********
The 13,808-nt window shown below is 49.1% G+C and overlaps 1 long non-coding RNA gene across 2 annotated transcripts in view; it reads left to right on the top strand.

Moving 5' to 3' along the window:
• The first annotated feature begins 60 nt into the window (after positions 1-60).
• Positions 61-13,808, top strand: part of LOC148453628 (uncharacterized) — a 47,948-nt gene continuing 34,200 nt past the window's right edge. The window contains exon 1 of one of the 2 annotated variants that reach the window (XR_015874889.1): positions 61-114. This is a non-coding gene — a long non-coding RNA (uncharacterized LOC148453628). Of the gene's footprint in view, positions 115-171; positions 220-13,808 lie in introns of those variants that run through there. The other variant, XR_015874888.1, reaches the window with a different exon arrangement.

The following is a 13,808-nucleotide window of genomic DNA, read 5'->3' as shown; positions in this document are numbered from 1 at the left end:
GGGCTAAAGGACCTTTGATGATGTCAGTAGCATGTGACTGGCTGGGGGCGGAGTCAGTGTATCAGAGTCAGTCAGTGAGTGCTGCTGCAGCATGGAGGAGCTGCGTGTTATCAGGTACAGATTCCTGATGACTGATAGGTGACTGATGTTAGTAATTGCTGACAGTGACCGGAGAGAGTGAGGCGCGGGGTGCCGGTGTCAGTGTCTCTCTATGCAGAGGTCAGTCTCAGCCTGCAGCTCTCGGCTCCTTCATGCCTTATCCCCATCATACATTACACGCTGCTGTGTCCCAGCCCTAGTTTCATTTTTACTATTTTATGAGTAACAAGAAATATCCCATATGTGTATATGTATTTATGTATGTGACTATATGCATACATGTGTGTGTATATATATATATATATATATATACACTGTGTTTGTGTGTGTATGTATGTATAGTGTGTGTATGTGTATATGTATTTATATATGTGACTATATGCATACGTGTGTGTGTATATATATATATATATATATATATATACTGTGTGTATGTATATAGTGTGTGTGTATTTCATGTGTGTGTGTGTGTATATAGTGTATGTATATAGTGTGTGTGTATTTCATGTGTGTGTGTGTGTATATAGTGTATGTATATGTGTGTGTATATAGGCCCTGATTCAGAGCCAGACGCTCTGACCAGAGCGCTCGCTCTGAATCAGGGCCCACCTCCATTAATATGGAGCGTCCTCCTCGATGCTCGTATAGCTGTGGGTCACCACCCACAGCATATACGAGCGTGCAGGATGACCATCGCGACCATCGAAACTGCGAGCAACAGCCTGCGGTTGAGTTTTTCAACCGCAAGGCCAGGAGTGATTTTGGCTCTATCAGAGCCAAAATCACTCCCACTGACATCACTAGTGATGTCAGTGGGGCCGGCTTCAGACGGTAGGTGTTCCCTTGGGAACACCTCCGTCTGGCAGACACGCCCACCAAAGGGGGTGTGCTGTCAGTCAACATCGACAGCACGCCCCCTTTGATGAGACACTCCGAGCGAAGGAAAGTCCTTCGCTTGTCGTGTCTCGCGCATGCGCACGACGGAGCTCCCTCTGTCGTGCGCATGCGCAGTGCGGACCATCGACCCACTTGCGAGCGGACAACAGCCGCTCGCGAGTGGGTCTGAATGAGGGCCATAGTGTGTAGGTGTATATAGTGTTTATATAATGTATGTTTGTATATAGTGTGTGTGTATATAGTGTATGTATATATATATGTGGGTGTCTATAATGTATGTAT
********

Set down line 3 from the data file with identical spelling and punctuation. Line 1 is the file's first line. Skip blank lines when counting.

• The first annotated feature begins 60 nt into the window (after positions 1-60).